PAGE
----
A South Korean court yesterday jailed former South Korean president Park Geun-hye for 24 years over a scandal that exposed webs of corruption between political leaders and the country’s conglomerates.
Park last year became South Korea’s first democratically elected leader to be forced from office when the Constitutional Court ordered her out over a scandal that landed the heads of two conglomerates in jail.
The court also fined Park, the daughter of a former military dictator, 18 billion won (US$16.8 million) after finding her guilty of charges including bribery, abuse of power and coercion.
“The defendant abused her presidential power entrusted by the people, and as a result, brought massive chaos to the order of state affairs and led to the impeachment of the president, which was unprecedented,” judge Kim Se-yoon said as he handed down the sentence.
The court ruled that Park colluded with her old friend Choi Soon-sil to receive 23.1 billion won from major conglomerates including Samsung Group and Lotte Group to help Choi’s family and bankroll non-profit foundations owned by her.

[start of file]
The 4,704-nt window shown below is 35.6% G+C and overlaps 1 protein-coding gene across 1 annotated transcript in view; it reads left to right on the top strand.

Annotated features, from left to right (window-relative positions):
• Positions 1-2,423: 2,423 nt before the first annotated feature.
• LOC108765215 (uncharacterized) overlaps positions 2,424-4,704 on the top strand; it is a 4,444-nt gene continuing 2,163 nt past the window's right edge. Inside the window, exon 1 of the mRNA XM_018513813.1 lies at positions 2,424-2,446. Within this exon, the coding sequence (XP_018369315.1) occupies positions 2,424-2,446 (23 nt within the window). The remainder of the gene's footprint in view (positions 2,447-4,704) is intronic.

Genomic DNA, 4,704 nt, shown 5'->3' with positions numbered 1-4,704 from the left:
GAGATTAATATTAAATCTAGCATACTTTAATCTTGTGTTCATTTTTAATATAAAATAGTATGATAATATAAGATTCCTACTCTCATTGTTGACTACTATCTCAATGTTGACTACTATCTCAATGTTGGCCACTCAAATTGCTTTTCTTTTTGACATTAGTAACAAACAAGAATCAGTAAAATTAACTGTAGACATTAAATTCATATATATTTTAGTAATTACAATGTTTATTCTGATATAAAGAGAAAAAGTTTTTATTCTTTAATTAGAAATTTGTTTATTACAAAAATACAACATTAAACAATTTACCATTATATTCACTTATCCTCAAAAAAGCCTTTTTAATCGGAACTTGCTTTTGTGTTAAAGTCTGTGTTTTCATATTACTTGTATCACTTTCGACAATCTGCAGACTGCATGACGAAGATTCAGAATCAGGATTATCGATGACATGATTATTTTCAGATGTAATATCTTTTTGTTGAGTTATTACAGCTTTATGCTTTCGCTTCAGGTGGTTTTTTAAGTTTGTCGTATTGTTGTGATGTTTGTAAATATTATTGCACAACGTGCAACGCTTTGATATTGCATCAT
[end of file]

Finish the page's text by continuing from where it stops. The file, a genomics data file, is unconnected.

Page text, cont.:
Prosecutors sought a 30-year sentence and a 118.5 billion won fine for Park.
Park, 66, who has been in jail since March 31 last year, has denied wrongdoing and was not present in court.
The judge said Park had shown “no sign of repentance,” but had instead tried to shift the blame to Choi and her secretaries.
“We cannot help but sternly hold her accountable,” Kim said.
Park apologized at her trial for seeking help from Choi, who had no policy or political experience, but that was as close as Park came to admitting any guilt.
The sentence will be a bitter blow for Park, who returned to the presidential office in 2012 as the country’s first woman leader, more than three decades after she left it following the assassination of her father.
Her ouster from office last year led to a presidential election won by South Korean President Moon Jae-in, whose conciliatory stand on North Korea has underpinned a significant warming of ties between the rival neighbors.
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